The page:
The post are helpful in giving an outsiders look into our culture (for those of us in America):
In his most recent post in this series he explains his one fear, which is related to the situation in Ferguson:
When my wife and I announced we would be moving back to the States to plant a church in Southeast DC, we met three reactions. People who loved us over these past eight years and appreciated our ministry expressed their love and sadness that we were leaving Cayman. Those same people and many others then quickly sent us tremendous amounts of encouragement, prayer and practical help. Then there were those who had a question. They asked, “Are you afraid?” or “Do you have any fears?”
My elders in Cayman asked that question. The elders here at CHBC asked that question. A few individuals asked that question. And some people have worn their concern on their faces.
When asked the question, I’d usually pause. Not because I didn’t have an answer, but because some fears feel too real when you give them words. So I’d pause. Then I’d say two things: “Truthfully, the Lord has kept us from any fears that we can discern about planting the church or living in Southeast. If I have a fear it would be one thing: bringing my son Titus to the United States. He’s so tender and innocent and the States can be very hard on Black boys.”
That’s my one fear. This country destroying my boy. Ferguson is my fear. I could be the black dad approaching a white sheet stained with his son’s blood. I could be the husband holding his wife, rocking in anguish, terrorized by the ‘what happeneds’ and the ‘how could theys,’ unable to console his wife, his wife who works so hard to make her son a “momma’s boy” with too many hugs, bedtime stories, presents for nothing, and an overflowing delight in everything he does. How do you comfort a woman who feels like a part of her soul was ripped out her chest?
Yesterday, he went on to continue the above post with a call to action:
…you don’t answer oppression, violence, poverty, sexism, corporate theft and a host of other problems with theology alone. Theology alone is not an answer. Nor are vague appeals to the gospel, however true it is that the gospel is our first, only and greatest hope. Action and policy guided by sound theology are answers. When Paul wrote to Philemon on behalf of the enslaved Onesimus, he reminded Philemon of the gospel and the duty of Christian love. Then in love he told Philemon to take an action consistent with that theology: release Onesimus and receive him as a brother. Evangelicalism is long on theology (gospel) and short on ethics (loving action)…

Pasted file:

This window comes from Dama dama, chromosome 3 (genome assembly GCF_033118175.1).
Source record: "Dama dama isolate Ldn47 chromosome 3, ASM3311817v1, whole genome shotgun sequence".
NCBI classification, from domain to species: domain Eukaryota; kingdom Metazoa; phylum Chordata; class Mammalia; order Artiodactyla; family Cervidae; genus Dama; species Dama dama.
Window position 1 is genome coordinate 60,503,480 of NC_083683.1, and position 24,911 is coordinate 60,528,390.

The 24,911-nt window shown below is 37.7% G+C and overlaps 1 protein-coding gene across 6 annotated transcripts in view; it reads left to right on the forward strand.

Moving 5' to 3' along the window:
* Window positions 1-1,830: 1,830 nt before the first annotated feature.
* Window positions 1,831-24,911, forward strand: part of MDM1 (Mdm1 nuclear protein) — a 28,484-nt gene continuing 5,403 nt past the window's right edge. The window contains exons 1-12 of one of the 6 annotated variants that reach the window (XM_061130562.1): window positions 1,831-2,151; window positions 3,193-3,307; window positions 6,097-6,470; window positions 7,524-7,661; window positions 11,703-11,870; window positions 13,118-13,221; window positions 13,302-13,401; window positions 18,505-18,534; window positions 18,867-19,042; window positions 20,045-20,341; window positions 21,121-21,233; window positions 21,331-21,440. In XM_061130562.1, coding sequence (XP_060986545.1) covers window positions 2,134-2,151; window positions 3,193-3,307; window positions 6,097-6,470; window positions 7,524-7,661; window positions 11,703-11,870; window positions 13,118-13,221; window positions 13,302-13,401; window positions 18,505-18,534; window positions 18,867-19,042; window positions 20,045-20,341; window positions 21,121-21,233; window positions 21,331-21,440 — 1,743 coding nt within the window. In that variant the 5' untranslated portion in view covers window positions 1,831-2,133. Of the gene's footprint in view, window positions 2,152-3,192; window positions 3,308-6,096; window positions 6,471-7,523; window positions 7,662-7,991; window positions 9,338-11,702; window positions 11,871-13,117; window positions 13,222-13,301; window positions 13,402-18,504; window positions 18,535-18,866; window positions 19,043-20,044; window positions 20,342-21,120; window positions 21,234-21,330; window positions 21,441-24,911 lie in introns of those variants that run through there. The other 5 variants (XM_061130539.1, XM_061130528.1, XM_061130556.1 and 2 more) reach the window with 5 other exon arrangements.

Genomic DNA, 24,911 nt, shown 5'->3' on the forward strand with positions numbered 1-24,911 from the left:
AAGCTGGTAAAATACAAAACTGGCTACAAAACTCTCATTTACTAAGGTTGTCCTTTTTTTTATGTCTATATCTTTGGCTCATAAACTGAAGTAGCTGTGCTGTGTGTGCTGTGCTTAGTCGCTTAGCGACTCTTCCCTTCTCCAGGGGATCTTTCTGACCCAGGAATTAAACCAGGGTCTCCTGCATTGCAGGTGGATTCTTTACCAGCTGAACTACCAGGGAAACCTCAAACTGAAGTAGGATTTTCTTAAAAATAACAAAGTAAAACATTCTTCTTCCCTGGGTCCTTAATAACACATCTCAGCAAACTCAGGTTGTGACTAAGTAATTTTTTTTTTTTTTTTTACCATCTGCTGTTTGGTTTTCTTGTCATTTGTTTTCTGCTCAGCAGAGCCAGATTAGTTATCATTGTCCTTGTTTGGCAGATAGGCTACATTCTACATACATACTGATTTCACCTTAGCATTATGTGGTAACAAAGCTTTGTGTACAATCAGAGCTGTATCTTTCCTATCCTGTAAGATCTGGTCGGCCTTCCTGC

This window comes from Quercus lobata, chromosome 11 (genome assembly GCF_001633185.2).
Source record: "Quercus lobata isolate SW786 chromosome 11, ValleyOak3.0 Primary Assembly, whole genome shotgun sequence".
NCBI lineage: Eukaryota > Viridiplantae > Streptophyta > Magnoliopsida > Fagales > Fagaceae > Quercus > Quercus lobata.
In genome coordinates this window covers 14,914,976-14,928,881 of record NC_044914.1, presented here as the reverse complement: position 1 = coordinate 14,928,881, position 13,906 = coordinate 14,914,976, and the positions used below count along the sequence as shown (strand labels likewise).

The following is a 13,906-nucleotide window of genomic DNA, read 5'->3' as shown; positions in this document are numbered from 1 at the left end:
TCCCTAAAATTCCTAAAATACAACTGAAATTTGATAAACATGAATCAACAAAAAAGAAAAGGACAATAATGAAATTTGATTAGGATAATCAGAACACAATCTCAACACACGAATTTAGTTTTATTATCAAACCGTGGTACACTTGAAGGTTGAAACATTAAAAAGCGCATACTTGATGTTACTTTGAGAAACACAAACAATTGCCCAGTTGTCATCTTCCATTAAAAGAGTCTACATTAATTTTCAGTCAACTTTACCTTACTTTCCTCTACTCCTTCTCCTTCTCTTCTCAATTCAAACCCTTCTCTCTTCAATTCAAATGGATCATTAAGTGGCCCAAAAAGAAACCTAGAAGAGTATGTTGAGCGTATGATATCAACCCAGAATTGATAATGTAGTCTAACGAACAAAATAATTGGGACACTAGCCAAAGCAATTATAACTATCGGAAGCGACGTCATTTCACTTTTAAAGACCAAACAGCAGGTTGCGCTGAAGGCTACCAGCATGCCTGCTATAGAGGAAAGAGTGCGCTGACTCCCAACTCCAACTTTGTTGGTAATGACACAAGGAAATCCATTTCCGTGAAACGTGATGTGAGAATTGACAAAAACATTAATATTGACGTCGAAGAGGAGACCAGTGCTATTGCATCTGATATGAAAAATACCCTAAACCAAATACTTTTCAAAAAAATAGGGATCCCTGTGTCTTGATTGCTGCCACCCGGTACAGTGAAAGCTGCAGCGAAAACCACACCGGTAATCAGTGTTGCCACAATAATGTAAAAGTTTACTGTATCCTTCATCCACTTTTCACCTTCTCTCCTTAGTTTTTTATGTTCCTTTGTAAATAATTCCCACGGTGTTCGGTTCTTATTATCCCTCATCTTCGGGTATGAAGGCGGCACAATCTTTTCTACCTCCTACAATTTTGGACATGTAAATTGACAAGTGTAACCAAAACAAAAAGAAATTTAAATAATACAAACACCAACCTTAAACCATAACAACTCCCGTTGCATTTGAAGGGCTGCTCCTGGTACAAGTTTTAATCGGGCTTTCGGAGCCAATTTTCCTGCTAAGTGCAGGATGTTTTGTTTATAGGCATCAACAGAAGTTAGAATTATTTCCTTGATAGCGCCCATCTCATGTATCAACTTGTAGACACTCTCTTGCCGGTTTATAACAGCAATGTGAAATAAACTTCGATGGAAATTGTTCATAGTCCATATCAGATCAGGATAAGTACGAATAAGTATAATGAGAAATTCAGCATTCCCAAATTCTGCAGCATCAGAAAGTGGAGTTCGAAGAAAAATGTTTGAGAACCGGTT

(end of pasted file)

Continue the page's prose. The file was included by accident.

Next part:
Nevertheless, most of what’s been said by evangelical leaders thus far (including my post yesterday) has been a general lament. It’s been the expressing of sentiment. There were similar reactions to a similar post I wrote following the Zimmerman verdict. However, there’s not yet been anything that looks like a groundswell of evangelical call for action, for theology applied to injustice. It’s possible that I’ve missed a call for action from my colleagues and peers in the evangelical world. But I don’t think I’ve missed our most influential leaders with the widest reach. They’ve been silent en masse. Today I think we need to be pushed a couple steps ahead.
Predictably, I’ve received a bit of pushback on my post yesterday calling for leaders of the evangelical movement to organize themselves to provide theological and practical leadership on issues that affect the marginalized and oppressed. Why such a call should ever receive pushback is itself worth pondering, but I want to focus on the chief reason stated for the pushback.
It’s essentially this: “We should not pass judgment on Wilson until we have all the facts.” If I had a dollar for every time I’ve heard that in the last couple of days, I’d at least be able to satisfy someone’s Starbucks habit for a week.
I wish it wasn’t so, but Christians are some cantankerous, fighting people. At least I am. I’ve stopped pretending I’m not. I don’t mind a good fight, though I’m learning to not start them–unless they need to be started…